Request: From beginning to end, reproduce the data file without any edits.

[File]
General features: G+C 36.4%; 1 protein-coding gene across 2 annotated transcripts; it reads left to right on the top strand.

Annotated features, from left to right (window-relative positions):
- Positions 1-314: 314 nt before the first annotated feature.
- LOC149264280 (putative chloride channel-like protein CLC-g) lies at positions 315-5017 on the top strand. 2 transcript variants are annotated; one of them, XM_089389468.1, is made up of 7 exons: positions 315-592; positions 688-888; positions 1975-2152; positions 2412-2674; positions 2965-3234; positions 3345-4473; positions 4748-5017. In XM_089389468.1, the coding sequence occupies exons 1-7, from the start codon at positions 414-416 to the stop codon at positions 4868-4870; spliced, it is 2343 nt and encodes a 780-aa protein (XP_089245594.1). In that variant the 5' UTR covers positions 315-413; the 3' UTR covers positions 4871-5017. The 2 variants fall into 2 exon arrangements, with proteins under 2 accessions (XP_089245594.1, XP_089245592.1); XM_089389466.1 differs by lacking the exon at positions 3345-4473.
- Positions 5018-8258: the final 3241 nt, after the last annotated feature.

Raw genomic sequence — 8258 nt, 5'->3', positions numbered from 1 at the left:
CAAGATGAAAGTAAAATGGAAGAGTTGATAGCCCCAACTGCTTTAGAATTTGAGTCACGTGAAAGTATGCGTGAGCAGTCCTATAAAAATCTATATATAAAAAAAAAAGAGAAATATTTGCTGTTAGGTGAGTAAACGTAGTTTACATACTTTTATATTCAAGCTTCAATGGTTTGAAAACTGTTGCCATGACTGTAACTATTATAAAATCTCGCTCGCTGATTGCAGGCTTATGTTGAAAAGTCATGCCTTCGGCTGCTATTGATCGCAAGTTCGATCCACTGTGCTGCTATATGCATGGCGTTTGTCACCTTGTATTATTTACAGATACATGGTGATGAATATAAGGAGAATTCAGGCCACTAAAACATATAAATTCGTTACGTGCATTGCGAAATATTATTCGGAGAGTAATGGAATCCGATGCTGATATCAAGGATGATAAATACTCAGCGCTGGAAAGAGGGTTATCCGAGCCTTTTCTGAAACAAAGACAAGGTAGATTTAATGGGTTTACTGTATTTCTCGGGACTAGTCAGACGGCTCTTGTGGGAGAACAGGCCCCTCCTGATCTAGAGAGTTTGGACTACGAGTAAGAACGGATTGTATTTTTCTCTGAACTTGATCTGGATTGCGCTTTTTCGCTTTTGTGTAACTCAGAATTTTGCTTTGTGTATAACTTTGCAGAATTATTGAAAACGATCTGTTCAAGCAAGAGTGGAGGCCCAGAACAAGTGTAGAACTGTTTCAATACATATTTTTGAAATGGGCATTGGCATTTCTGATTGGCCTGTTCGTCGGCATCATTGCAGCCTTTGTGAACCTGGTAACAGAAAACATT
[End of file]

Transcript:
General features: G+C 36.4%; 1 protein-coding gene across 2 annotated transcripts; it reads left to right on the top strand.

Annotated features, from left to right (window-relative positions):
- Positions 1-314: 314 nt before the first annotated feature.
- LOC149264280 (putative chloride channel-like protein CLC-g) lies at positions 315-5017 on the top strand. 2 transcript variants are annotated; one of them, XM_089389468.1, is made up of 7 exons: positions 315-592; positions 688-888; positions 1975-2152; positions 2412-2674; positions 2965-3234; positions 3345-4473; positions 4748-5017. In XM_089389468.1, the coding sequence occupies exons 1-7, from the start codon at positions 414-416 to the stop codon at positions 4868-4870; spliced, it is 2343 nt and encodes a 780-aa protein (XP_089245594.1). In that variant the 5' UTR covers positions 315-413; the 3' UTR covers positions 4871-5017. The 2 variants fall into 2 exon arrangements, with proteins under 2 accessions (XP_089245594.1, XP_089245592.1); XM_089389466.1 differs by lacking the exon at positions 3345-4473.
- Positions 5018-8258: the final 3241 nt, after the last annotated feature.

Raw genomic sequence — 8258 nt, 5'->3', positions numbered from 1 at the left:
CAAGATGAAAGTAAAATGGAAGAGTTGATAGCCCCAACTGCTTTAGAATTTGAGTCACGTGAAAGTATGCGTGAGCAGTCCTATAAAAATCTATATATAAAAAAAAAAGAGAAATATTTGCTGTTAGGTGAGTAAACGTAGTTTACATACTTTTATATTCAAGCTTCAATGGTTTGAAAACTGTTGCCATGACTGTAACTATTATAAAATCTCGCTCGCTGATTGCAGGCTTATGTTGAAAAGTCATGCCTTCGGCTGCTATTGATCGCAAGTTCGATCCACTGTGCTGCTATATGCATGGCGTTTGTCACCTTGTATTATTTACAGATACATGGTGATGAATATAAGGAGAATTCAGGCCACTAAAACATATAAATTCGTTACGTGCATTGCGAAATATTATTCGGAGAGTAATGGAATCCGATGCTGATATCAAGGATGATAAATACTCAGCGCTGGAAAGAGGGTTATCCGAGCCTTTTCTGAAACAAAGACAAGGTAGATTTAATGGGTTTACTGTATTTCTCGGGACTAGTCAGACGGCTCTTGTGGGAGAACAGGCCCCTCCTGATCTAGAGAGTTTGGACTACGAGTAAGAACGGATTGTATTTTTCTCTGAACTTGATCTGGATTGCGCTTTTTCGCTTTTGTGTAACTCAGAATTTTGCTTTGTGTATAACTTTGCAGAATTATTGAAAACGATCTGTTCAAGCAAGAGTGGAGGCCCAGAACAAGTGTAGAACTGTTTCAATACATATTTTTGAAATGGGCATTGGCATTTCTGATTGGCCTGTTCGTCGGCATCATTGCAGCCTTTGTGAACCTGGTAACAGAAAACATT